We prepared for the freezing rain with grippers on our boots, kept feeders filled and water features flowing.
Birds knew it was coming and tanked up!
Before that storm, on 1-16-24, an immature male Yellow-bellied Sapsucker and an European Starling shared a moment at the bubbler. The starlings are not usually so accommodating. All of us who feed birds dread their persistence at driving away the native birds.
Two days later, within fourteen minutes, three individual sapsuckers came in. The first was this immature female with the white throat.
The second bird was this immature male with the red throat.
Immediately, an adult male made its presence known!
The two males began a chase around the small white oak.
"Where'd he go!?" The stunning adult male took over.
This encounter made me think of all the sapsuckers that I've photographed since the first of the year and I put together the composite below.
White throats? Females. Red throats? Males. All the immature birds are in different stages of transitional plumage. Some have more red on the crown, more black on the chest, more yellow on the belly. The only adult bird is the male in the center. This species is just fascinating to study in winter!
Like the sapsuckers, there have been several Yellow-rumped Warblers around, too.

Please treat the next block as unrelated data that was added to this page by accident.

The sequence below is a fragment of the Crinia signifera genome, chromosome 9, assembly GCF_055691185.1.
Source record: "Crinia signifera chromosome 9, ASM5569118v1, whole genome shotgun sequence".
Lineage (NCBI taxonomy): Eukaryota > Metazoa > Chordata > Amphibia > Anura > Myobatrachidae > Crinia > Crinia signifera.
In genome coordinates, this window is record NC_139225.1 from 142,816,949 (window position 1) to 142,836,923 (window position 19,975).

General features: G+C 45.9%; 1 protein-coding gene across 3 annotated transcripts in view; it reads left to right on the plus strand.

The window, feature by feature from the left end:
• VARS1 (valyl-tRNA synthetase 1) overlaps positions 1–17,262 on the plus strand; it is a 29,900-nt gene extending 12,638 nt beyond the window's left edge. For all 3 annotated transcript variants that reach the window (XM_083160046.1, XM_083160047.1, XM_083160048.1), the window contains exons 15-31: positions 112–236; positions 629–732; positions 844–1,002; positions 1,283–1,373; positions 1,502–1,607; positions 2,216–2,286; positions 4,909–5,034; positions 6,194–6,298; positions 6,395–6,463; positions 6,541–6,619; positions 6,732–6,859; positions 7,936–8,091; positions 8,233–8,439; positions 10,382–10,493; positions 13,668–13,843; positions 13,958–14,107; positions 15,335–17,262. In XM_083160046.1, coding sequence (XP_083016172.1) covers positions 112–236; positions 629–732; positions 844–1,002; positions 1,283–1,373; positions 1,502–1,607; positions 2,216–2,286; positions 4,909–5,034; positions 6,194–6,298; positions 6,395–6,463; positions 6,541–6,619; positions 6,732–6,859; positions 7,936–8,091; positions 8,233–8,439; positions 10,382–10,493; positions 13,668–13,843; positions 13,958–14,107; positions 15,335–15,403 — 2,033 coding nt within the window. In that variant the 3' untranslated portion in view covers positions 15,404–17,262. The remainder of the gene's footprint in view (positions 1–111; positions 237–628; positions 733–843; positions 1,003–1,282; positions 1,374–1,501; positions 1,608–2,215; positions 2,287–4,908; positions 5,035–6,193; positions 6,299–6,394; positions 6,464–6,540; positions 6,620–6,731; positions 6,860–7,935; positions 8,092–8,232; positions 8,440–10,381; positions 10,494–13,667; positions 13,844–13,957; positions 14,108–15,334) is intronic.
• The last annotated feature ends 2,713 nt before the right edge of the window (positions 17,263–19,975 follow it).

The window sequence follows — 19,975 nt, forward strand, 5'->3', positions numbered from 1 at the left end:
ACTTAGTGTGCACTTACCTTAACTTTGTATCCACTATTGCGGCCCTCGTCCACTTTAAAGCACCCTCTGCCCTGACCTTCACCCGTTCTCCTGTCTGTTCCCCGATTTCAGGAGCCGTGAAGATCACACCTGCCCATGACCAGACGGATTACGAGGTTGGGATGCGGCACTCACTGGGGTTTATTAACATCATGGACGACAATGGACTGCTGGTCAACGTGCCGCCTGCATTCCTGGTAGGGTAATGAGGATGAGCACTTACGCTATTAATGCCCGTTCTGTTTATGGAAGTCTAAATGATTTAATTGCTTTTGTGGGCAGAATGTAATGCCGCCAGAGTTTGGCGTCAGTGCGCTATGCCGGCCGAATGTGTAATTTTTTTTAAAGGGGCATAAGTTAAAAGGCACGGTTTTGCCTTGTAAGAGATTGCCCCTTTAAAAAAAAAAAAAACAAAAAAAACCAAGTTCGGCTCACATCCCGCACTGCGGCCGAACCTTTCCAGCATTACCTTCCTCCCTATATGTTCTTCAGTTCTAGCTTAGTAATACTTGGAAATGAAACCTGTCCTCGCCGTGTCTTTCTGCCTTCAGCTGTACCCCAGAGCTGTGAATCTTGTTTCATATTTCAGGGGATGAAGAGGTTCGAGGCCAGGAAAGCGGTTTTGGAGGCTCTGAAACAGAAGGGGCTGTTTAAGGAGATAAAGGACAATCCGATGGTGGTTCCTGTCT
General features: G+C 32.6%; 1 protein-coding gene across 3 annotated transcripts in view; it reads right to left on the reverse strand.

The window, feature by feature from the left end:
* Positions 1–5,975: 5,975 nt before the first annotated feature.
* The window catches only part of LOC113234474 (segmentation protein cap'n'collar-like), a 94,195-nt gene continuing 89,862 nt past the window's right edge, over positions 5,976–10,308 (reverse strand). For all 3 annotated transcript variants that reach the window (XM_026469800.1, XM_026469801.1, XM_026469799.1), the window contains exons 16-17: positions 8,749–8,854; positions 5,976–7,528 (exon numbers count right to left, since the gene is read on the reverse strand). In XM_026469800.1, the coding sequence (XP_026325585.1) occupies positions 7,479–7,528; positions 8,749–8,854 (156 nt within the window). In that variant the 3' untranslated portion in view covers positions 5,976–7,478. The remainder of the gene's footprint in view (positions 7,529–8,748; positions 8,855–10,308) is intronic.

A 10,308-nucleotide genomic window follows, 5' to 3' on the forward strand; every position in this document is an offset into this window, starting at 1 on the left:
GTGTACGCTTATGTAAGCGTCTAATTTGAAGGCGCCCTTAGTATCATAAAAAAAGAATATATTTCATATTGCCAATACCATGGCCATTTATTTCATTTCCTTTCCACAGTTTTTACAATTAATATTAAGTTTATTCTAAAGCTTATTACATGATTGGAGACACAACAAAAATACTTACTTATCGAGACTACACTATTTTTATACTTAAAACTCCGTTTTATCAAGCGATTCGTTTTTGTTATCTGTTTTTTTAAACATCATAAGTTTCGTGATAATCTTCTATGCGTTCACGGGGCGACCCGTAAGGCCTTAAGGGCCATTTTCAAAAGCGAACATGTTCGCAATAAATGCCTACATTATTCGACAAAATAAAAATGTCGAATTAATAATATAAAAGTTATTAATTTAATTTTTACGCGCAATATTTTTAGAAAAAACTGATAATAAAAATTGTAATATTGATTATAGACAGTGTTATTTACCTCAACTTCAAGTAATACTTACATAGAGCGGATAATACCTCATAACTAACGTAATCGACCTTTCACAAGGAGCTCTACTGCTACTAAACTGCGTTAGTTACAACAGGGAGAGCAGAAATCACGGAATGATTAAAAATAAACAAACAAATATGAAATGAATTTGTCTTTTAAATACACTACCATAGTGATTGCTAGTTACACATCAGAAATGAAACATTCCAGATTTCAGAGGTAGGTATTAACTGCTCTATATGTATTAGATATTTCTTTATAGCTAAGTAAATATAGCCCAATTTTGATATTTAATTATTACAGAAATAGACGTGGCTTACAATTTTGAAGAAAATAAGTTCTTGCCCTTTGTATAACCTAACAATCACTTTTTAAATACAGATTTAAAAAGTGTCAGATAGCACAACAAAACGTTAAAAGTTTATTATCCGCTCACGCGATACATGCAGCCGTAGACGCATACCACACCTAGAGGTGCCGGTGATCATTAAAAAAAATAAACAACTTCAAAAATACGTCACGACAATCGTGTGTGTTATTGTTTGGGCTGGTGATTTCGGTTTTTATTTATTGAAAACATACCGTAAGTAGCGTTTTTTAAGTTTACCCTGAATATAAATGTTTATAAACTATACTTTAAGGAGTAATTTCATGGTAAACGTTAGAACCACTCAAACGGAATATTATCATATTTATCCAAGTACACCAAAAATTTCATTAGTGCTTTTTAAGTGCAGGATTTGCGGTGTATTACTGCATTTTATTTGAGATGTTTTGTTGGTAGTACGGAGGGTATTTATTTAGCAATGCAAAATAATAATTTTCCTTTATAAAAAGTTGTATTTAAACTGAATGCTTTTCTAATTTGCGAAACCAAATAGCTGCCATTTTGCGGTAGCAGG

Usual suspects, like the Red-bellied Woodpecker and Northern Cardinal are enjoyed daily. Late afternoon sun shows off their brilliance.
Tracks in the snow show that birds have been drinking at the stream bed where there is open water.
On Saturday morning, 1-20-24, I was in the breakfast room when I saw a flash of red to my right as I heard a Pileated Woodpecker. "Dan, do you see it on the railing?" Yes, he did! I had to back out of the room slowly with my handheld camera, moving the tripod would have been too much commotion and disturbed the bird. It was a good plan.
What a spectacle! It's just a glorious thing to see "The Boss!" We've had four different Northern Flickers, four Downy Woodpeckers, two Hairy Woodpeckers and other various birds taking suet. It was a thrill we both shared to see this largest of North American woodpeckers come in to feed. The Pileated Woodpecker is just a stunning bird.
That was not the only surprise that day. Since early November, our Haikubox has been recording American Tree Sparrows. "Ha, good luck seeing that one, show me the money!" I have only photographed this species in two prior years, 2014 and 2022, in February with snow cover. Well, I was upstairs and saw some birds moving around in the garden, and I spotted one.
By the time I got the camera in place, it had moved to cover in the Arrowwood Viburnum (Viburnum dentatum). It took most of the afternoon finding it again in the garden and out in the lawn area, where I'd scattered some seed.
The next day, I convinced myself there were two. One was near the pond and another out much further in the garden under the Beautyberries, (Callicarpa americana) in the leaves. A needle in a haystack to spot, for sure! In Birds of the World, it says, "Over snow, known to beat weeds with wings and then fly to snow surface to retrieve seeds." Saw one again yesterday, so hope they have found their winter home.
The flickers are back, this female is a regular. American Goldfinches and Pine Siskins were at the bubbler bathing in the icy conditions with the freezing rain yesterday. Brrr! Conditions improved with temperatures above 35 degrees all night. It's nice to have a break in the cold!